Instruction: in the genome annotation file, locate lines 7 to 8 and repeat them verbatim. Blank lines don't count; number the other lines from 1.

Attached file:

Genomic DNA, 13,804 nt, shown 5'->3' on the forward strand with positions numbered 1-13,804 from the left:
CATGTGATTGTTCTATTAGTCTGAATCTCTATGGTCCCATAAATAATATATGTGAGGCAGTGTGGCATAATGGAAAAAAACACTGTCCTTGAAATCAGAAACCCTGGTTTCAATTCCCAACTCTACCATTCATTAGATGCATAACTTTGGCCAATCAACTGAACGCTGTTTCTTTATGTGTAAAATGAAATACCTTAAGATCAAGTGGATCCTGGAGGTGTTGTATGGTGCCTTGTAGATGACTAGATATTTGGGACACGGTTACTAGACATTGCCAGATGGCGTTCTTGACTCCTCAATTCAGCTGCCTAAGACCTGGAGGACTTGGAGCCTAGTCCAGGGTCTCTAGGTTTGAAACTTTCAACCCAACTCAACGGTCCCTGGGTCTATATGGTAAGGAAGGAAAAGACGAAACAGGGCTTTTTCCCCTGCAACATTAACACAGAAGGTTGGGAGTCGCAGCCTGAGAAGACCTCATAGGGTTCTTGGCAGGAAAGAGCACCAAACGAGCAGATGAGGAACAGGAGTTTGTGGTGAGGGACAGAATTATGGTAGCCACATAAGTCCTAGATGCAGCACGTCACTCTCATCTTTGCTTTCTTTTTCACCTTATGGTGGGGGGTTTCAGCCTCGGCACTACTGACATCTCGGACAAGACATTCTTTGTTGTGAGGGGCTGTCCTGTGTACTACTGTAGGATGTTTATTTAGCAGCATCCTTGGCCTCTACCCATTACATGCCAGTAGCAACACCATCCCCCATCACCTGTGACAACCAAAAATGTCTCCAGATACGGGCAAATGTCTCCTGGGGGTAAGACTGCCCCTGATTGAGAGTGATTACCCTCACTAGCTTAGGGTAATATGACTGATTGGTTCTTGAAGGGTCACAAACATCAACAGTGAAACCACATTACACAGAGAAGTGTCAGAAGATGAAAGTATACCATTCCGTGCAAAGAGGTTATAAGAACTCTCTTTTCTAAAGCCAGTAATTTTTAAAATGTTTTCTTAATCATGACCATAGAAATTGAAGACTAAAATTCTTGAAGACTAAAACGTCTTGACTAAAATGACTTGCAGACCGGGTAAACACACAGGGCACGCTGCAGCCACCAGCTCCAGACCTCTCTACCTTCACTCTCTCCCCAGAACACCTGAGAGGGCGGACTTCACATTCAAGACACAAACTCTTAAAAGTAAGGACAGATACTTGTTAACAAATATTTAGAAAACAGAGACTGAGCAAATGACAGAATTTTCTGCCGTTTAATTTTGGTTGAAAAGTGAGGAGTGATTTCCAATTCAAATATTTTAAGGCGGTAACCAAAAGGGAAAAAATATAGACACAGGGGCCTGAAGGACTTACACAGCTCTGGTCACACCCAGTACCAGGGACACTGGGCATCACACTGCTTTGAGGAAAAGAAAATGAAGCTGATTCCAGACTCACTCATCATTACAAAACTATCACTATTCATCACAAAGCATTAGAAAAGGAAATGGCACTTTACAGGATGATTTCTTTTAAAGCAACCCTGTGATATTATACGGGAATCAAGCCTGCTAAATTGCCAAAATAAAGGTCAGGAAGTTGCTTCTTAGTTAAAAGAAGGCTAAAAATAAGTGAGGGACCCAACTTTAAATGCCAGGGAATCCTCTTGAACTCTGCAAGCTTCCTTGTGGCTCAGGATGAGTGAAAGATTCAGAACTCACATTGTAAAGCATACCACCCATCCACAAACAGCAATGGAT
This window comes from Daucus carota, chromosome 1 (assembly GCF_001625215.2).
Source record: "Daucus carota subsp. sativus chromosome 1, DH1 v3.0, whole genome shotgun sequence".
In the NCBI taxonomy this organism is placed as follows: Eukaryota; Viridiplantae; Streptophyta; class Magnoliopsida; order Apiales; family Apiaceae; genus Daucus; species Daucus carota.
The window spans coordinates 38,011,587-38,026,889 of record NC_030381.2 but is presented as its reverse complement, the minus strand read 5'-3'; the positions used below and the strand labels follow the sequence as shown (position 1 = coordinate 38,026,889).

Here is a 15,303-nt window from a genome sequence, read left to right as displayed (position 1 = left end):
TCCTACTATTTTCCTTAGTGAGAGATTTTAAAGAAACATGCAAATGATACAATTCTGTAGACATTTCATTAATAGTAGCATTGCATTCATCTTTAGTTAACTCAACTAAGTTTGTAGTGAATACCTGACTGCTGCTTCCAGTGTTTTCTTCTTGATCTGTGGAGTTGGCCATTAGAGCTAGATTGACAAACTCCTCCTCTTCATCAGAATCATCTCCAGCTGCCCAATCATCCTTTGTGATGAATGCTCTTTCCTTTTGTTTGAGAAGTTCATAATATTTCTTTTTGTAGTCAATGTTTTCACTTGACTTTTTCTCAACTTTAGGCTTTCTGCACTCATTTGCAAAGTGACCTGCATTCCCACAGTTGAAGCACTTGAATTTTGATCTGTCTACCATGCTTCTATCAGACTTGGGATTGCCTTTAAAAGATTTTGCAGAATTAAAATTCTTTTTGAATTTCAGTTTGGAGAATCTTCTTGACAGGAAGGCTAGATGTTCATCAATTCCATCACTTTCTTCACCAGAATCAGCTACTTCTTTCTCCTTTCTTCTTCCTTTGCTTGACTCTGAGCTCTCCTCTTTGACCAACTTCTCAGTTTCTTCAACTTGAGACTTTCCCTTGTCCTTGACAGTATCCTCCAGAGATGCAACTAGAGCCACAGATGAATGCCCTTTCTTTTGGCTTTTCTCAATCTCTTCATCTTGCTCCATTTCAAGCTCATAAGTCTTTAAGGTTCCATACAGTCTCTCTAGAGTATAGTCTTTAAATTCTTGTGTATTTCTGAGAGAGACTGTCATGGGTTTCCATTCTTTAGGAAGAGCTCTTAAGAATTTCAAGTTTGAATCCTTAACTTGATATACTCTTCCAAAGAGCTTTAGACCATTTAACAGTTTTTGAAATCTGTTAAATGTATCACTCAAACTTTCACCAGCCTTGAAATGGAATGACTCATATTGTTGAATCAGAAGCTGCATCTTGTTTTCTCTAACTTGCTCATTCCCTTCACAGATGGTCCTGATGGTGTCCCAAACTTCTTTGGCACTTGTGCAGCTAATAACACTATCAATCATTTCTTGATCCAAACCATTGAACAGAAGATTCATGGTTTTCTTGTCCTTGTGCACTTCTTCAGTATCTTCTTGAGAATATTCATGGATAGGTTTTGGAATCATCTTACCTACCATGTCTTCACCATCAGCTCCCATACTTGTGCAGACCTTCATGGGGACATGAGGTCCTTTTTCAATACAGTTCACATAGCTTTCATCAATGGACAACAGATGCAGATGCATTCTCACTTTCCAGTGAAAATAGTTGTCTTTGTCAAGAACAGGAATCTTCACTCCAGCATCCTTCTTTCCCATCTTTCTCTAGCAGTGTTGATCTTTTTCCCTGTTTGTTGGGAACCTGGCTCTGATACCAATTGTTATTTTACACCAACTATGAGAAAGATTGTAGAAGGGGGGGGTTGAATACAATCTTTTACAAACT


Here is a 15,303-nt window from a genome sequence, read left to right as displayed (position 1 = left end):
TCCTACTATTTTCCTTAGTGAGAGATTTTAAAGAAACATGCAAATGATACAATTCTGTAGACATTTCATTAATAGTAGCATTGCATTCATCTTTAGTTAACTCAACTAAGTTTGTAGTGAATACCTGACTGCTGCTTCCAGTGTTTTCTTCTTGATCTGTGGAGTTGGCCATTAGAGCTAGATTGACAAACTCCTCCTCTTCATCAGAATCATCTCCAGCTGCCCAATCATCCTTTGTGATGAATGCTCTTTCCTTTTGTTTGAGAAGTTCATAATATTTCTTTTTGTAGTCAATGTTTTCACTTGACTTTTTCTCAACTTTAGGCTTTCTGCACTCATTTGCAAAGTGACCTGCATTCCCACAGTTGAAGCACTTGAATTTTGATCTGTCTACCATGCTTCTATCAGACTTGGGATTGCCTTTAAAAGATTTTGCAGAATTAAAATTCTTTTTGAATTTCAGTTTGGAGAATCTTCTTGACAGGAAGGCTAGATGTTCATCAATTCCATCACTTTCTTCACCAGAATCAGCTACTTCTTTCTCCTTTCTTCTTCCTTTGCTTGACTCTGAGCTCTCCTCTTTGACCAACTTCTCAGTTTCTTCAACTTGAGACTTTCCCTTGTCCTTGACAGTATCCTCCAGAGATGCAACTAGAGCCACAGATGAATGCCCTTTCTTTTGGCTTTTCTCAATCTCTTCATCTTGCTCCATTTCAAGCTCATAAGTCTTTAAGGTTCCATACAGTCTCTCTAGAGTATAGTCTTTAAATTCTTGTGTATTTCTGAGAGAGACTGTCATGGGTTTCCATTCTTTAGGAAGAGCTCTTAAGAATTTCAAGTTTGAATCCTTAACTTGATATACTCTTCCAAAGAGCTTTAGACCATTTAACAGTTTTTGAAATCTGTTAAATGTATCACTCAAACTTTCACCAGCCTTGAAATGGAATGACTCATATTGTTGAATCAGAAGCTGCATCTTGTTTTCTCTAACTTGCTCATTCCCTTCACAGATGGTCCTGATGGTGTCCCAAACTTCTTTGGCACTTGTGCAGCTAATAACACTATCAATCATTTCTTGATCCAAACCATTGAACAGAAGATTCATGGTTTTCTTGTCCTTGTGCACTTCTTCAGTATCTTCTTGAGAATATTCATGGATAGGTTTTGGAATCATCTTACCTACCATGTCTTCACCATCAGCTCCCATACTTGTGCAGACCTTCATGGGGACATGAGGTCCTTTTTCAATACAGTTCACATAGCTTTCATCAATGGACAACAGATGCAGATGCATTCTCACTTTCCAGTGAAAATAGTTGTCTTTGTCAAGAACAGGAATCTTCACTCCAGCATCCTTCTTTCCCATCTTTCTCTAGCAGTGTTGATCTTTTTCCCTGTTTGTTGGGAACCTGGCTCTGATACCAATTGTTATTTTACACCAACTATGAGAAAGATTGTAGAAGGGGGGGGTTGAATACAATCTTTTACAAACT